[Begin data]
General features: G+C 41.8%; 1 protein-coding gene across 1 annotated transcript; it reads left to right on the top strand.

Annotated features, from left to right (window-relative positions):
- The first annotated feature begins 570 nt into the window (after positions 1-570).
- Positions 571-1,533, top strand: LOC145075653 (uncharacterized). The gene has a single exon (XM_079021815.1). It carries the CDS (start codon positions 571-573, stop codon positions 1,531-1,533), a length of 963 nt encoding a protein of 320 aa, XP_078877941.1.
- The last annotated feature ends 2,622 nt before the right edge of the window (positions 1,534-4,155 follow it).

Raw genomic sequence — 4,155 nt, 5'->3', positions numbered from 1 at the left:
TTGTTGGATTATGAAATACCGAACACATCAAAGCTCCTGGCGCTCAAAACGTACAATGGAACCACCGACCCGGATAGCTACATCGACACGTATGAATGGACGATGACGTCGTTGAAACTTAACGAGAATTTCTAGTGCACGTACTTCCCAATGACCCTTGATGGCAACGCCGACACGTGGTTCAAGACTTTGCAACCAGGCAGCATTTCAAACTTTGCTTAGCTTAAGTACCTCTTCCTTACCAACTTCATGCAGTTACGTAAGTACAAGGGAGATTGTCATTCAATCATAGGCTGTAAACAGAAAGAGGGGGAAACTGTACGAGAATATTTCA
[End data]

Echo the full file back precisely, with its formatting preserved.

General features: G+C 41.8%; 1 protein-coding gene across 1 annotated transcript; it reads left to right on the top strand.

Annotated features, from left to right (window-relative positions):
- The first annotated feature begins 570 nt into the window (after positions 1-570).
- Positions 571-1,533, top strand: LOC145075653 (uncharacterized). The gene has a single exon (XM_079021815.1). It carries the CDS (start codon positions 571-573, stop codon positions 1,531-1,533), a length of 963 nt encoding a protein of 320 aa, XP_078877941.1.
- The last annotated feature ends 2,622 nt before the right edge of the window (positions 1,534-4,155 follow it).

Raw genomic sequence — 4,155 nt, 5'->3', positions numbered from 1 at the left:
TTGTTGGATTATGAAATACCGAACACATCAAAGCTCCTGGCGCTCAAAACGTACAATGGAACCACCGACCCGGATAGCTACATCGACACGTATGAATGGACGATGACGTCGTTGAAACTTAACGAGAATTTCTAGTGCACGTACTTCCCAATGACCCTTGATGGCAACGCCGACACGTGGTTCAAGACTTTGCAACCAGGCAGCATTTCAAACTTTGCTTAGCTTAAGTACCTCTTCCTTACCAACTTCATGCAGTTACGTAAGTACAAGGGAGATTGTCATTCAATCATAGGCTGTAAACAGAAAGAGGGGGAAACTGTACGAGAATATTTCA